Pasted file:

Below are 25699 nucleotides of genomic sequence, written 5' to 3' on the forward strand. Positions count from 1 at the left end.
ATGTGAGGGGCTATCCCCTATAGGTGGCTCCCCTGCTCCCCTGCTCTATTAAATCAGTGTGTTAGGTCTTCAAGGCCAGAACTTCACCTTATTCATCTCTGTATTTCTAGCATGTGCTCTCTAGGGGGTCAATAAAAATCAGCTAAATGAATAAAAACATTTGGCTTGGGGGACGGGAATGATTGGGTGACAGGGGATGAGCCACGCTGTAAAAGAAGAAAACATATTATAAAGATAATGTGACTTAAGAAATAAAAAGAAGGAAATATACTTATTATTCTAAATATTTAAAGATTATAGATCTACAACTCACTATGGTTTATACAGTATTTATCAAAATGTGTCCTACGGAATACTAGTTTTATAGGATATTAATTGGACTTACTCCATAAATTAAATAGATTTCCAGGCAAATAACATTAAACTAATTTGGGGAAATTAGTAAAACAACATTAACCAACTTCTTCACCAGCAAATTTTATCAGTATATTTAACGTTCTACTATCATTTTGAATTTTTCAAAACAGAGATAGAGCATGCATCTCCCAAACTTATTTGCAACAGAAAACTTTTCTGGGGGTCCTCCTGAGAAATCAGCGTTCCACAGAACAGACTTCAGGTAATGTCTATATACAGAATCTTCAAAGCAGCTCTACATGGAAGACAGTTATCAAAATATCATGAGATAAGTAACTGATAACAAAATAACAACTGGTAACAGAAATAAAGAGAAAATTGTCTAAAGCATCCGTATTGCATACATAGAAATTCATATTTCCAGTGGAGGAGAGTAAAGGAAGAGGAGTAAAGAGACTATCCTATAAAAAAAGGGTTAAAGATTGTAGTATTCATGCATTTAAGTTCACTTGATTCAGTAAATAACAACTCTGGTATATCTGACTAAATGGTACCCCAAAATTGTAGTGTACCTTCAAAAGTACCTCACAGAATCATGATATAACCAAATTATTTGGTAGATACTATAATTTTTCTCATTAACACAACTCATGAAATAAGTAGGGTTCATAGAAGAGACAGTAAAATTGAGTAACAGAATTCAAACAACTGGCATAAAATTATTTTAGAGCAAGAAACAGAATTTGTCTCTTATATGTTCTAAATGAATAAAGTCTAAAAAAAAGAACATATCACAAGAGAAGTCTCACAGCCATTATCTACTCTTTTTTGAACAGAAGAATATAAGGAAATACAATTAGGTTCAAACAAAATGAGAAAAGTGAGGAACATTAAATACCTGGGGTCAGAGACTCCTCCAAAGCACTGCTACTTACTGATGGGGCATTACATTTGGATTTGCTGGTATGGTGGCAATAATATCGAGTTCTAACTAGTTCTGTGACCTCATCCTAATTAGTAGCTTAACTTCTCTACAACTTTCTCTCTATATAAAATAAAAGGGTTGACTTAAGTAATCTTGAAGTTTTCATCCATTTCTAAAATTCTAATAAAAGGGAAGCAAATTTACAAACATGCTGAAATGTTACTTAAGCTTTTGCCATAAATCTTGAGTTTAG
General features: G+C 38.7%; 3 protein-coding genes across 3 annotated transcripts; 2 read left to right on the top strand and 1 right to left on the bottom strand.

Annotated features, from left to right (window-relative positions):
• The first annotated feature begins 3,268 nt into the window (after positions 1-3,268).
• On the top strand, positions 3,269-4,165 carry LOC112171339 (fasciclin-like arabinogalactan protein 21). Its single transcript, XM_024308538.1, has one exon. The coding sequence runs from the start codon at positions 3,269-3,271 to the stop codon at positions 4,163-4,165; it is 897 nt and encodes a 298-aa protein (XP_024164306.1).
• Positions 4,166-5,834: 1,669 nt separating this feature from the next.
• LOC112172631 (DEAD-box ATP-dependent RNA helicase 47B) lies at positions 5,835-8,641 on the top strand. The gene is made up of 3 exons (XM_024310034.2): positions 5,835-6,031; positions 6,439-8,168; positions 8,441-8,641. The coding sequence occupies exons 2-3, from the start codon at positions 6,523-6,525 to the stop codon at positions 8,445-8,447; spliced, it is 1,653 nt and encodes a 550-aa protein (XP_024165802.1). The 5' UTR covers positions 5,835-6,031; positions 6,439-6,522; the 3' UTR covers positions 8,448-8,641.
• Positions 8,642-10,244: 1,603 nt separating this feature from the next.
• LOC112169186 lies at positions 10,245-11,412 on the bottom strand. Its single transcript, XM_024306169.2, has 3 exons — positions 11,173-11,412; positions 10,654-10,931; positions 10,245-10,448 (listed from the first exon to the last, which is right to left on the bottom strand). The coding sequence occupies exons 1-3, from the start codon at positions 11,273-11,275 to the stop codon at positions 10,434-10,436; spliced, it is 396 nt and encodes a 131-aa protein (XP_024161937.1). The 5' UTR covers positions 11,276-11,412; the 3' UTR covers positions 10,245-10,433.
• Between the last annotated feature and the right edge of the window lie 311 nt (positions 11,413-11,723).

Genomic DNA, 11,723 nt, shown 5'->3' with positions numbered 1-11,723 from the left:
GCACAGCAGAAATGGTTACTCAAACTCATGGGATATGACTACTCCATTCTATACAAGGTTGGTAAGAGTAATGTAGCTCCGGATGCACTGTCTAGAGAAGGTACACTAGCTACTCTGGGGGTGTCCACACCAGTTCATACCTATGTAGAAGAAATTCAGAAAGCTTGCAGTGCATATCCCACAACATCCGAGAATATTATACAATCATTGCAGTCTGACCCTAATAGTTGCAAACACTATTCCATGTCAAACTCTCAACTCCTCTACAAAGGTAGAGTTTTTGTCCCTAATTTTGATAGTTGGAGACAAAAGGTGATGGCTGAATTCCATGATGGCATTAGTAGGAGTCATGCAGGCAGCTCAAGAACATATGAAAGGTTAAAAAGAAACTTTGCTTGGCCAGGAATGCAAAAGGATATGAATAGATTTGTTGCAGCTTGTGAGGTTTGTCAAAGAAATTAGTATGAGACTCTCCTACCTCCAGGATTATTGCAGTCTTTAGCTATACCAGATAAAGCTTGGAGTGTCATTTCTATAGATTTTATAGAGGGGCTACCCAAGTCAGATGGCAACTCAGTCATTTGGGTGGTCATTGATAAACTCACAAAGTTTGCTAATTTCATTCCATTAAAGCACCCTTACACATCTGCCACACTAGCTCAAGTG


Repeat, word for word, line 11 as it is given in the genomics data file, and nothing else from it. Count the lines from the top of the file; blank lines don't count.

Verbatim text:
• Between the last annotated feature and the right edge of the window lie 311 nt (positions 11,413-11,723).